Monday, April 21, 2008

Is negative equity a big problem?

I don't thinks so. There may be a huge psychological problem because of the scars the the 1990's house price crash, but this time is very different and as long as people don't panic they should be OK.

Then we had high interest rates and a deep recession. I remember getting in to my car on black Wednesday (or is it good Wednesday?) and hearing the news announce 15% interest rates and feeling numb - I had a reasonably paid job, a relatively low mortgage (I never borrow more than 2.5x salary) and I was going to struggle so how would the unemployed cope.

This time it is different and without wanting to sound like a NuLab supporter interests rates are lower and unemployment is relatively low. All people have to do is hang on and the market will turn back up, no matter how low it goes.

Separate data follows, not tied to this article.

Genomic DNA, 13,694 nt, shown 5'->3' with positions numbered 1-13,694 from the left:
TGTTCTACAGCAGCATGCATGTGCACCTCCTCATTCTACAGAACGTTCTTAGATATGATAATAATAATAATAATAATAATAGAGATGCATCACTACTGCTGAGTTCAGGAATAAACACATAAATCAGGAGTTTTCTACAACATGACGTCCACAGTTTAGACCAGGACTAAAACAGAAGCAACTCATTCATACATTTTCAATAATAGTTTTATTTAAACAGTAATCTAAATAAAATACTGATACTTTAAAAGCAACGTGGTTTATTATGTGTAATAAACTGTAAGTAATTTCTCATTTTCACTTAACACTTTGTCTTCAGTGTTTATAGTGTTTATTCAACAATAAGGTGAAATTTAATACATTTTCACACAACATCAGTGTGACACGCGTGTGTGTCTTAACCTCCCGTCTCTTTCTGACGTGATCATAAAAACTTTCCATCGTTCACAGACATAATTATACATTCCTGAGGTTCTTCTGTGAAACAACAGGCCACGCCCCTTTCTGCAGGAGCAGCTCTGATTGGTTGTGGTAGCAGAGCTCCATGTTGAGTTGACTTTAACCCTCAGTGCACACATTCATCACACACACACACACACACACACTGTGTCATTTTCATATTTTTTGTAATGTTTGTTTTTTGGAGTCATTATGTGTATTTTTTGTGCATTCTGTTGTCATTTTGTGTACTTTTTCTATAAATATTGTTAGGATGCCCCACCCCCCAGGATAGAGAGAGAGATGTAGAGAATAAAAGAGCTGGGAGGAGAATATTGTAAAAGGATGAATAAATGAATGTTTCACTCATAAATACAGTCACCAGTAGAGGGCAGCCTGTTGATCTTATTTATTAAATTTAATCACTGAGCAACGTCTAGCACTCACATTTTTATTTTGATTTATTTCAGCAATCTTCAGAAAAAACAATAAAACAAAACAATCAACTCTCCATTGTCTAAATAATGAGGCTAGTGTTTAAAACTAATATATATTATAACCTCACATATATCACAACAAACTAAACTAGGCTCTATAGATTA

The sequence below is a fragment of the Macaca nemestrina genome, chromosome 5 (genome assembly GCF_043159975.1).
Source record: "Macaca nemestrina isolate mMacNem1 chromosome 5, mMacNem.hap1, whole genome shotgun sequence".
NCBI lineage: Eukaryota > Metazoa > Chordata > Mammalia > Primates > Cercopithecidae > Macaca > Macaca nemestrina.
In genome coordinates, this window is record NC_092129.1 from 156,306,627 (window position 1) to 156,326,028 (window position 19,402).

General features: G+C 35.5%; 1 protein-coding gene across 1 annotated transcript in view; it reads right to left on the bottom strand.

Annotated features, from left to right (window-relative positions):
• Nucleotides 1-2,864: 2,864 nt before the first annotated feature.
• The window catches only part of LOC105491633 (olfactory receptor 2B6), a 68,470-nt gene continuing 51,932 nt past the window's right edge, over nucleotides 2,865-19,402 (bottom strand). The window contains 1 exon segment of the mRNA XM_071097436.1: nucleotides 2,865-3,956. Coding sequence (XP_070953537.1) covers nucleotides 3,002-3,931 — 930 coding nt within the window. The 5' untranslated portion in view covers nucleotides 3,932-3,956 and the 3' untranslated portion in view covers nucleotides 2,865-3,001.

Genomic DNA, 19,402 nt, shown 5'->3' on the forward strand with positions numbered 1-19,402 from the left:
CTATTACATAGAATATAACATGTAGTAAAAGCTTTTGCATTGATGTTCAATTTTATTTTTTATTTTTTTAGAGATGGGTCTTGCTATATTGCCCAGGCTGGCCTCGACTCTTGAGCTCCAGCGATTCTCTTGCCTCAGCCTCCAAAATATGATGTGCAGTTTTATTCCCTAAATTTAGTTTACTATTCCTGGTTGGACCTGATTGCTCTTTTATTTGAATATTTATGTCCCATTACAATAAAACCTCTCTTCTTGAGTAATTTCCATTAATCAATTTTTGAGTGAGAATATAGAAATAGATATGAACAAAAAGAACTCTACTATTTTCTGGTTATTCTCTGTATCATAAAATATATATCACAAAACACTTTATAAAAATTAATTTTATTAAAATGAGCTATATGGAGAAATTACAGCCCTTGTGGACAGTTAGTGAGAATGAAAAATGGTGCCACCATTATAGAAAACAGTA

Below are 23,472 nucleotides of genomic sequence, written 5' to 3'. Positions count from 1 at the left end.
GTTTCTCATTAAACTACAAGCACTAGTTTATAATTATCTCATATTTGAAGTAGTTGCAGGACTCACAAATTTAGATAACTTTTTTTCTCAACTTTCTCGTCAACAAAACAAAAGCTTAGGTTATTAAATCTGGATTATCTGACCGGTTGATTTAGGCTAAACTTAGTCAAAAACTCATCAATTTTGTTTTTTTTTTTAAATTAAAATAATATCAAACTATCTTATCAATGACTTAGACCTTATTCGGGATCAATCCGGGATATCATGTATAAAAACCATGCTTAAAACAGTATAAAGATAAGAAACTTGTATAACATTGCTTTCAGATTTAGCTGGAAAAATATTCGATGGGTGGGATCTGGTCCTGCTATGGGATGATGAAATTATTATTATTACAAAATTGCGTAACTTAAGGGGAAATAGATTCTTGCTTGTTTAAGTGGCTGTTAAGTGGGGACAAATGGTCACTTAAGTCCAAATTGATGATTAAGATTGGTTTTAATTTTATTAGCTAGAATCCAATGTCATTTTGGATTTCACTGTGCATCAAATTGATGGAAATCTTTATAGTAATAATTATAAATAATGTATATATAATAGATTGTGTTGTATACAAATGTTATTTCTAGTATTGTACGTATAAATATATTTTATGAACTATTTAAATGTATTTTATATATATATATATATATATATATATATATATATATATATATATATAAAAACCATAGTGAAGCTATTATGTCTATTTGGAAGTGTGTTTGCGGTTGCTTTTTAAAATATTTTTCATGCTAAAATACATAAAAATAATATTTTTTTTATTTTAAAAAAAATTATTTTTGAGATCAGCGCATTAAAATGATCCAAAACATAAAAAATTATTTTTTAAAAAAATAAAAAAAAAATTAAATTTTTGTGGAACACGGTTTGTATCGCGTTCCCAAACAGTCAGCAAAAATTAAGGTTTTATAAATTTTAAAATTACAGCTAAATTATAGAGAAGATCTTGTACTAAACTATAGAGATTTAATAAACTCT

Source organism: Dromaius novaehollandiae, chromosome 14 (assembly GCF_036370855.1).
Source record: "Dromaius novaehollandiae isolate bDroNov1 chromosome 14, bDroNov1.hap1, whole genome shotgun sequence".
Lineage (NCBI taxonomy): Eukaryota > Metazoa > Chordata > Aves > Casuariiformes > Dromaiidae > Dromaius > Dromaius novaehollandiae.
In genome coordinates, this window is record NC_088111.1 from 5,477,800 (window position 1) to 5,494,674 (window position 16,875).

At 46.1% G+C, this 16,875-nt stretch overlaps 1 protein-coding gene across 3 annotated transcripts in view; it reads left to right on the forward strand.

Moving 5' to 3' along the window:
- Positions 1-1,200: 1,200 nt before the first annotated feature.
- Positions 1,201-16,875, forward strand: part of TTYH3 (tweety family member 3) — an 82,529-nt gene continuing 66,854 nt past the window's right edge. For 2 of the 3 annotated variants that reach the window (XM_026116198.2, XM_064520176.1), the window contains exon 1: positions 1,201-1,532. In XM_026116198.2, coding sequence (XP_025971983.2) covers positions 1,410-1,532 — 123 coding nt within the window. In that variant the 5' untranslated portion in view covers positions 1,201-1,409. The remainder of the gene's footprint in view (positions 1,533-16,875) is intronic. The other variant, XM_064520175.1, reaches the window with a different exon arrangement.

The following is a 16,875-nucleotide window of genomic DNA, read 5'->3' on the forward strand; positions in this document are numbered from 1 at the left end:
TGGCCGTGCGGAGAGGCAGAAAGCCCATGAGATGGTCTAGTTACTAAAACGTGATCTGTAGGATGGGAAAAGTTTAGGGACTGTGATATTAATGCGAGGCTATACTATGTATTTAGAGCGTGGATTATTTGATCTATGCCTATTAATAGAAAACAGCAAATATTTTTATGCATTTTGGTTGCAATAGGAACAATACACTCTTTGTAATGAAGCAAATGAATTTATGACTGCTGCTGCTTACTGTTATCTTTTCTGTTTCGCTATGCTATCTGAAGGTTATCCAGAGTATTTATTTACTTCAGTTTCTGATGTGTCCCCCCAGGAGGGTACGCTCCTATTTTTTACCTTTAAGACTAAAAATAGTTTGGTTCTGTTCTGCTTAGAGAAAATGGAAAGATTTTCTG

Building societies may not like it but they won't throw someone out for being in negative equity. It will be a problem for those who need to move for, say, work reasons, maybe they will have to live away during the week, not nice but doable. For those who do lose their jabs life will be very tough, but we do have a welfare state. For those coming off fixed rate mortgages there will be the shock of new higher payments, but they should have been budgeting for the new payments.

The only reason why negative equity is a problem is the perception of wealth. We have got used to getting richer without doing anything other than check the latest price of our house every couple of months. Well that has come to an end for a while so we just need new a new mindset of accepting a house is a home for living in, not a free pension.

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